Labor, Efficiency, and the Future of Weed Control

Labor, Efficiency, and the Future of Weed Control

This photo highlights finger weeder cultivation of a seedline. Note significant disruption of the soil, which can upend small weed seedlings. Photo credit: Richard Smith

This photo highlights finger weeder cultivation of a seedline. Note significant disruption of the soil, which can upend small weed seedlings. Photo credit: Richard Smith

California vegetable growers have two new challenges. This year, two bills were signed into law that will increase the cost of labor. The minimum wage law will result in an increase from $10 per hour to $15 per hour. The pay hike will be phased in by $1 increases each year and take full effect in 2022.

The second bill removes the overtime exemption for agricultural employers resulting in employees being paid overtime after working eight hours a day or 40 hours a week (also phased in by 2022). Given that agriculture is a seasonal activity in which 10-hour days and 60-hour weeks are the norm during the growing season, growers are struggling to adapt to these changes.

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Many to Be Impacted
Workers that harvest crops, irrigators, and those who are weeding and performing other cultural practices will be affected. One of the concerns is that these laws have the potential to put California growers at a disadvantage by increasing the costs of production here, thereby making production in other areas more advantageous. Growers producing crops that are more labor intensive such as leafy vegetables or smaller and organic growers, whose operations may be more labor intensive, are particularly concerned about how to adjust to these new labor costs.

In recent cost studies on Romaine hearts and organic spinach (Coststudies.ucdavis.edu), average hand weeding costs were $143 and $440 per acre, respectively. These
costs can vary substantially, depending on the weed pressure in particular fields. Growers have expressed the need for technologies to make hand weeding more efficient to achieve acceptable weed control in production fields. Improvements in cultural and chemical control of weeds and the introduction of new technologies are beginning to play a role in this regard.

Herbicide Reduction
In the early 2000s, the release of newly developed herbicides for all crops declined dramatically and nearly came to a standstill in vegetables. The cost for developing a new herbicide has increased to as much as $250 million to $300 million. As a result, growers are making due with older chemistries that do a good job, but that may have weaknesses controlling specific weeds. In addition, increased regulatory pressure can affect the registration status of older herbicides, which can put them at risk for being removed from the market.

As a result, many of our research efforts with herbicides have been to examine new uses of older materials to solve specific problems. Herbicides can be particularly effective in reducing the need for hand labor in vegetable crop production.

In particular, crops grown on high density 80-inch wide beds that cannot be cultivated can be exceedingly expensive to weed. For instance, we recently measured hand-weeding costs in cilantro of 238 hours per acre with no herbicide and 6.5 to 8.8 hours per acre with the use of prometryn and linuron. These materials are examples of older chemistries that were recently registered for use on this crop.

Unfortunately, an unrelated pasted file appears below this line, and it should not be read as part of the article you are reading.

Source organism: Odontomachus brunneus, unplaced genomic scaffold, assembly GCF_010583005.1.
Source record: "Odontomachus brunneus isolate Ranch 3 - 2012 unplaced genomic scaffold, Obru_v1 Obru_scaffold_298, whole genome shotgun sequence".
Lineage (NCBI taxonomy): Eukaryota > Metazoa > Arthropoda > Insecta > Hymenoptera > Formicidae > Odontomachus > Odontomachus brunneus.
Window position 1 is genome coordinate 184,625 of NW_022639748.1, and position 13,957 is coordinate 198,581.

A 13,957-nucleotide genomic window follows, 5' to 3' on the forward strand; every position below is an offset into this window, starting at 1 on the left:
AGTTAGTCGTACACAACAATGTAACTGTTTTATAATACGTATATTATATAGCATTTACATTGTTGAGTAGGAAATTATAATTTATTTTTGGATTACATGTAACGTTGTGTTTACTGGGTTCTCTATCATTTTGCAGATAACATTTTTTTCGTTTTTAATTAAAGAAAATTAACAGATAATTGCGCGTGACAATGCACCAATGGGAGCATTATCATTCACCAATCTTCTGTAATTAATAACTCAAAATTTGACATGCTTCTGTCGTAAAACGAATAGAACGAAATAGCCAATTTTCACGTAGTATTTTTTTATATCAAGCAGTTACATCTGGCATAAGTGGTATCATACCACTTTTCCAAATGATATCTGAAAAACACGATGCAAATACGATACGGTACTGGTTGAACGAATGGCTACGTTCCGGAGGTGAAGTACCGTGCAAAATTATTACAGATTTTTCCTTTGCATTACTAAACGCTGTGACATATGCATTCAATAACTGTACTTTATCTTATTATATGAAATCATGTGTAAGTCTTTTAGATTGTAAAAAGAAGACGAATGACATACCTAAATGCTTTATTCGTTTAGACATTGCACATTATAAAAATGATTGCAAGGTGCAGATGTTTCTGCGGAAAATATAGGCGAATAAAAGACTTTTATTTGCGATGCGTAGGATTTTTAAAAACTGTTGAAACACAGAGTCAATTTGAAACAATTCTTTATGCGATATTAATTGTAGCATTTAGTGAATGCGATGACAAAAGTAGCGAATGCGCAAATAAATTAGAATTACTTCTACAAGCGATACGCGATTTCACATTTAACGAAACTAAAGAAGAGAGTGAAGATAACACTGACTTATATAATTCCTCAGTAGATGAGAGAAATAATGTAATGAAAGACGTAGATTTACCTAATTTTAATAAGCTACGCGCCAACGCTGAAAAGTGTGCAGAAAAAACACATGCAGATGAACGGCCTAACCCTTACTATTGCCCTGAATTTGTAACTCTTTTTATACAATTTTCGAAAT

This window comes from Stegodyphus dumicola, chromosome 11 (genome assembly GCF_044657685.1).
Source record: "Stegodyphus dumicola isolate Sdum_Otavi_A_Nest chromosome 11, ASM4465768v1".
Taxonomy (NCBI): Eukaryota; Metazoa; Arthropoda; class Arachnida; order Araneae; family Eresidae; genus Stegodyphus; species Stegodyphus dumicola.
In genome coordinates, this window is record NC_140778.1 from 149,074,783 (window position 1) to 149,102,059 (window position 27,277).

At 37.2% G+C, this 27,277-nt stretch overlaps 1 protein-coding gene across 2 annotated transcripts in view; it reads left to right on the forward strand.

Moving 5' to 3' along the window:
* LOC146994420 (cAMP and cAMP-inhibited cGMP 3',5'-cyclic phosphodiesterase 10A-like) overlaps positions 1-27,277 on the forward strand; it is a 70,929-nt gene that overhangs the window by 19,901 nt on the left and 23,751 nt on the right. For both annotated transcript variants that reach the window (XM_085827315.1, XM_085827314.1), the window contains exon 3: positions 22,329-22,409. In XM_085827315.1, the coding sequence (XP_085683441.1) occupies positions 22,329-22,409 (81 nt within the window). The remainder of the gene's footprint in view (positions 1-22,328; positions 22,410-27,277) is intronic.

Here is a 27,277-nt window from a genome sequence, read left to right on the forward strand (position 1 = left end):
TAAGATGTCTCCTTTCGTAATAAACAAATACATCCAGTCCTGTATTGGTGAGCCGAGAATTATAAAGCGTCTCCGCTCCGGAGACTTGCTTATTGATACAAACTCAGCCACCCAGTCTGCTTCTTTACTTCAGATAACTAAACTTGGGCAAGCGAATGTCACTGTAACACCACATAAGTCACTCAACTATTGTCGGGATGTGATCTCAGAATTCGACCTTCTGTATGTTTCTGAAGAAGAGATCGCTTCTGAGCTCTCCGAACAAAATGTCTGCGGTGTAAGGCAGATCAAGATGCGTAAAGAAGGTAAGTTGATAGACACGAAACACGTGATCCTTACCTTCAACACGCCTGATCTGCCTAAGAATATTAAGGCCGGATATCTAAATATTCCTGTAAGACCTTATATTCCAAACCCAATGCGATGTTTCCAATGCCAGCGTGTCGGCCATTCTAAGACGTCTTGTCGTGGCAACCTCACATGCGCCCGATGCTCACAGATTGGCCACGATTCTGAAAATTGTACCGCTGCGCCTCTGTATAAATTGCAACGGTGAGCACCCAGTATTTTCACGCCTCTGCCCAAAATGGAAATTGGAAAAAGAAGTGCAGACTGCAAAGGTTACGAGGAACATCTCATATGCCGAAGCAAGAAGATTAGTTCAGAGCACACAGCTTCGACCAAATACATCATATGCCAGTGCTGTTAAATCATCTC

The Latest Technology
New technologies such as finger and torsion weeders, as well as automated weeders, are now gaining acceptance in California. Until recently, these technologies were primarily used in Europe where high labor costs are nothing new. Much of the development of this technology has come from that part of the world and there are now companies importing it into the U.S. market.

Finger weeders were originally developed in Michigan by the Buddingh Weeder Co. The concept was adapted and changed by Kress and Steketee companies in Germany and the Netherlands, respectively. Fingers run in the seedline and uproot small weed seedlings.

Studies on these implements showed that they reduced hand weeding in crops such as lettuce, celery, broccoli, and leeks by as much as 45% over standard cultivation, which does not remove weeds from the seedline. Given increased costs of hand weeding, U.S. growers are now showing interest in the use of finger weeders technology and U.S. distributors are seeing increased sales. Finger weeders are not a total replacement for hand weeding but make subsequent hand-weeding operations much more efficient and economical.

The Robovator and Steketee IC are automated weeders that use machine vision, computer processing of images, and a split knife to remove weeds. They have been commercially available in the Salinas Valley for the last two years.

In 2015, we evaluated their efficiency at removing weeds in lettuce following thinning. On average, in four trials, they reduced subsequent hand weeding by 37%. These studies were mostly conducted on direct-seeded lettuce, however these machines were designed for use on transplanted crops, and they may provide better weed control with that planting scheme.

Increases in labor costs will affect the costs of production of vegetable crops in California. Growers will have to adapt to these new conditions in order to stay competitive with producers in other areas. Taking advantage of production practices that help reduce weed pressure will be an important avenue for reducing costs.

In addition, continuing to find new uses of older herbicides will be necessary to extract the maximum benefit from them. New technologies are becoming more cost effective and growers will increasingly turn to mechanization as a viable strategy to effectively reduce weed pressure and stay economically competitive.